(Whence do you come?)
ѡн же рчє
(He then said,)
аꙁь въ мори бых
(I was at sea.)
въ мори бѣх
(I was at sea.)
Таче и дрѹгыи прїиде
(Then came another one)
и се третїи прїиде кланѣѫ сѧ емѹ
(and lo, a third one came and having bowed to him,)
рече же емѹ
(said to him,)
ты ѿкѫдѹ пришелъ еси
(Whence have you come?)
ѡн же рче емꙋ
(he then said to him)
ꙗко въ градѣ коемъ бракꙋ бывшѹ
(that in such a city there was a wedding)
въ нѣкоемъ градѣ бракъ быс
(in such a city there was a wedding)
It is evident that in 9.9 the conversation is creatively rewritten, resulting in fewer replies and references to the speaker, as is common in reported speech. The exchange of interlocutors here is presented without repetitions like “he asked,” “he said to him,” or “he then said” as in 22.14. Such expressions are absent from 9.9.
In addition, we should comment on the position of the doublets in question. This specific apophthegm normally belongs to the chapter on how to resist the demon of fleshly temptations, often entitled On Wars against Fornication. This is chapter 5 in GS-Guy52 and PJ. This thematic section is represented by the hypothetical reconstruction of chapter 5, according to Veder’s edition (here and in the database the chapter is designated as OS.5). As shown in the Chart 6.1,53 the reconstructed OS.5 is almost perfectly reproduced in chapter 11 of collection A1, represented in the early manuscript Belgrade NBS Dec. 93.
Chart 6.1 shows how the apophthegms of the hypothetic archetype of the Slavonic systematicon are distributed into the systematic collection, as reflected in A1 and in the compilation of W6.
Manuscript W6 by contrast adopts only two thirds of the content of the chapter on fornication. The chart above clearly shows that W6 takes the first third (1–16) and the last third of sayings in OS.5 (1–16 and 30–46) and omits the middle section (17–28). Furthermore, these two strings of sayings are arranged in two separate sections a significant distance apart, namely in chapters 6 and 22, respectively.54 Chapter 6 is accurately entitled Various Accounts for Strengthening those who Resist Wars of Fornication, whereas chapter 12 lacks any heading. At present, it is difficult to discern with certainty why the middle part of OS.5 was omitted and why the last third was moved to an isolated and unnamed section within W6. In any case, such a division of the chapter probably emerged by chance, possibly as a consequence of equally distributing the copying assignment amongst three scribes. We cannot exclude such a possibility, in view of the fact that three hands have been identified in the production of this manuscript.55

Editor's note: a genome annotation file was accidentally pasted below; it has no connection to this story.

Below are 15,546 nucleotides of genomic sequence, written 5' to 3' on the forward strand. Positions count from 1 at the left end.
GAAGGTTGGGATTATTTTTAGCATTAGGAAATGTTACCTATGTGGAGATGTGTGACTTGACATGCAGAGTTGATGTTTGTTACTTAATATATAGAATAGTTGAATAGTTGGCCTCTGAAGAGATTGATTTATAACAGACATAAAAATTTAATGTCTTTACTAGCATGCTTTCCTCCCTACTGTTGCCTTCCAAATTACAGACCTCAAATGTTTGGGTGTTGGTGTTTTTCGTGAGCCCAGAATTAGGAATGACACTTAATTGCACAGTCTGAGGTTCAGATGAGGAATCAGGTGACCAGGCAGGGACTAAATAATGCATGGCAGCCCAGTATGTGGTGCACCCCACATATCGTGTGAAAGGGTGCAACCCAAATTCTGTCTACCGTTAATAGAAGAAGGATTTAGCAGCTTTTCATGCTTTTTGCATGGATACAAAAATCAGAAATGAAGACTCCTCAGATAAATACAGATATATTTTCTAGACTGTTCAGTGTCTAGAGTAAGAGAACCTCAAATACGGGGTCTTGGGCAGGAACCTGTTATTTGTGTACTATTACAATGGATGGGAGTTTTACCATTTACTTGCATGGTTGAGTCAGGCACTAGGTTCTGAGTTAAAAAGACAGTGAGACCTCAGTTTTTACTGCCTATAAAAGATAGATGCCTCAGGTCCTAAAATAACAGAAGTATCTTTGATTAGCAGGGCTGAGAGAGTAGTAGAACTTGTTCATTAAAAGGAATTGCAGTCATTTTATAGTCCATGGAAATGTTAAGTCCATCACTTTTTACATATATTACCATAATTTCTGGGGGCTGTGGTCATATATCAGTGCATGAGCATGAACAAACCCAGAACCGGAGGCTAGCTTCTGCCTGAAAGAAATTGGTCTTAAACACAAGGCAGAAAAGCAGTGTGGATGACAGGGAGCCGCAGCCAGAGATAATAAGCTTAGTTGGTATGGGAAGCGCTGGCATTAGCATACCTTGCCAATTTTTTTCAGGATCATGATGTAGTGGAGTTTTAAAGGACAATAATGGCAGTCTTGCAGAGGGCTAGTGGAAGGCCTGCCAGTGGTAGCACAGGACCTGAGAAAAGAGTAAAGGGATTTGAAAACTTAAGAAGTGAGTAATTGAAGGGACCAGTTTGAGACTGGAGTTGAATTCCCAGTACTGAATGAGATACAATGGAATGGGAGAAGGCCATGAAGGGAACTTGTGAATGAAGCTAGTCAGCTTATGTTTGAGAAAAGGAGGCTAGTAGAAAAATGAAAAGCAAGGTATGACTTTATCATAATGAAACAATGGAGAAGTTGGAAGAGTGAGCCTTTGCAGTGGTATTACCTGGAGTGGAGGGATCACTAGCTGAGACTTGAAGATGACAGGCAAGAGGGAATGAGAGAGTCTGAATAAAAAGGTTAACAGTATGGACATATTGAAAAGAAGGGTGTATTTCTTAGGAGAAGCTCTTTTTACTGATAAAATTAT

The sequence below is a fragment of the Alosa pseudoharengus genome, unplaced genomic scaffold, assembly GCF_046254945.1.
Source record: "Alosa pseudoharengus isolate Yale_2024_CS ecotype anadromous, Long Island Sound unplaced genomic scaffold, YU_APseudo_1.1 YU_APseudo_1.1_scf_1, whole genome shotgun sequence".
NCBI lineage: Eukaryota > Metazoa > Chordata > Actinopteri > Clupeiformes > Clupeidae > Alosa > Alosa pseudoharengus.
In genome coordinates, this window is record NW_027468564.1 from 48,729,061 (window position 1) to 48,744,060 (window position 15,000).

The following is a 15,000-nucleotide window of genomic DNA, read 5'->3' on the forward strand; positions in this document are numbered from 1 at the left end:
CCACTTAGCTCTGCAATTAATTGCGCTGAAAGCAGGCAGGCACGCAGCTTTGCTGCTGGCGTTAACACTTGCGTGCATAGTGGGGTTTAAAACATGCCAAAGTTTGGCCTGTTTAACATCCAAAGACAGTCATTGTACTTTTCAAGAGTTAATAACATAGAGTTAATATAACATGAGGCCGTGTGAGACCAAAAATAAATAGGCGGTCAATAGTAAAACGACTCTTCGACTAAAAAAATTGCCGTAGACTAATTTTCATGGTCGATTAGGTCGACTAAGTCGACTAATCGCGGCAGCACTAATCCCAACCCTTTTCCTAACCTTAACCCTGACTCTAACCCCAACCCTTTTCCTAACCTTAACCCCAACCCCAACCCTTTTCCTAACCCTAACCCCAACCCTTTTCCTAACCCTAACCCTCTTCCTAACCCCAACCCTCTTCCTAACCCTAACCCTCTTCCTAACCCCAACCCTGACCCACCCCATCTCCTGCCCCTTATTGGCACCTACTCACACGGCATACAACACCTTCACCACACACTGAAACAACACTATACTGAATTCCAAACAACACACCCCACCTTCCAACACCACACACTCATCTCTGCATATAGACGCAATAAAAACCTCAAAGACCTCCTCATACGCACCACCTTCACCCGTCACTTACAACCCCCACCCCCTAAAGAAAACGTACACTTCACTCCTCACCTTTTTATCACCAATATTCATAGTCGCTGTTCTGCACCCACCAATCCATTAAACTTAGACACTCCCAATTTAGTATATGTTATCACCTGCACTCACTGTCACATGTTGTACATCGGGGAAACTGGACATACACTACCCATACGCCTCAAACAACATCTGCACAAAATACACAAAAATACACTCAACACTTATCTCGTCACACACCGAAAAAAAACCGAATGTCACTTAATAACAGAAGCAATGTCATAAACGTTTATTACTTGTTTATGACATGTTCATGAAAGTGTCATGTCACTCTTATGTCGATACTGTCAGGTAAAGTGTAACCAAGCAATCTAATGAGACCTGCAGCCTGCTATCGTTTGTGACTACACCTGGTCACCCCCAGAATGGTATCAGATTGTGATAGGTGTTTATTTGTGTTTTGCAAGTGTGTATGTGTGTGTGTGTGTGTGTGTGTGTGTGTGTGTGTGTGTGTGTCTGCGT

Returning to the duplicate apophthegm analysed above, we find it in the penultimate position in OS.5, more exactly in 5.44. As we have already seen, in W6 one of the repeated accounts is certainly located in its proper position, i.e., in the second third of the untitled chapter 22. One would have expected to find the other one in chapter 6 of W6, to which it belongs thematically. But unexpectedly it is located in chapter 9, on fols. 49r–49v of the manuscript, which constitutes the saying’s first occurrence in this collection. Chapter 9 bears the heading Maxims of the Holy Fathers, also Very Useful and Lovely Accounts and Talks. Thus, the first time our apophthegm occurs in this codex, it is embedded in a jumble of sayings assembled here for no apparent reason. Chapter 9 comprises 42 excerpts from identified as well as unidentified sources, and belongs to a large section between fols. 40v and 73r, comprising miscellaneous texts such as homilies, maxims, and questions and answers. The paratext reads, “Sayings of the holy fathers, stories, and conversations, very beloved and useful, from which we picked out and copied a small number for the sake of love and for the soul’s benefit …” Veder identifies the components of this section as excerpts from the Compiled Paterikon (the Svodnyj Paterik), the alphabetical-anonymous collection, a few saints’ lives, and what we might call ascetica varia.56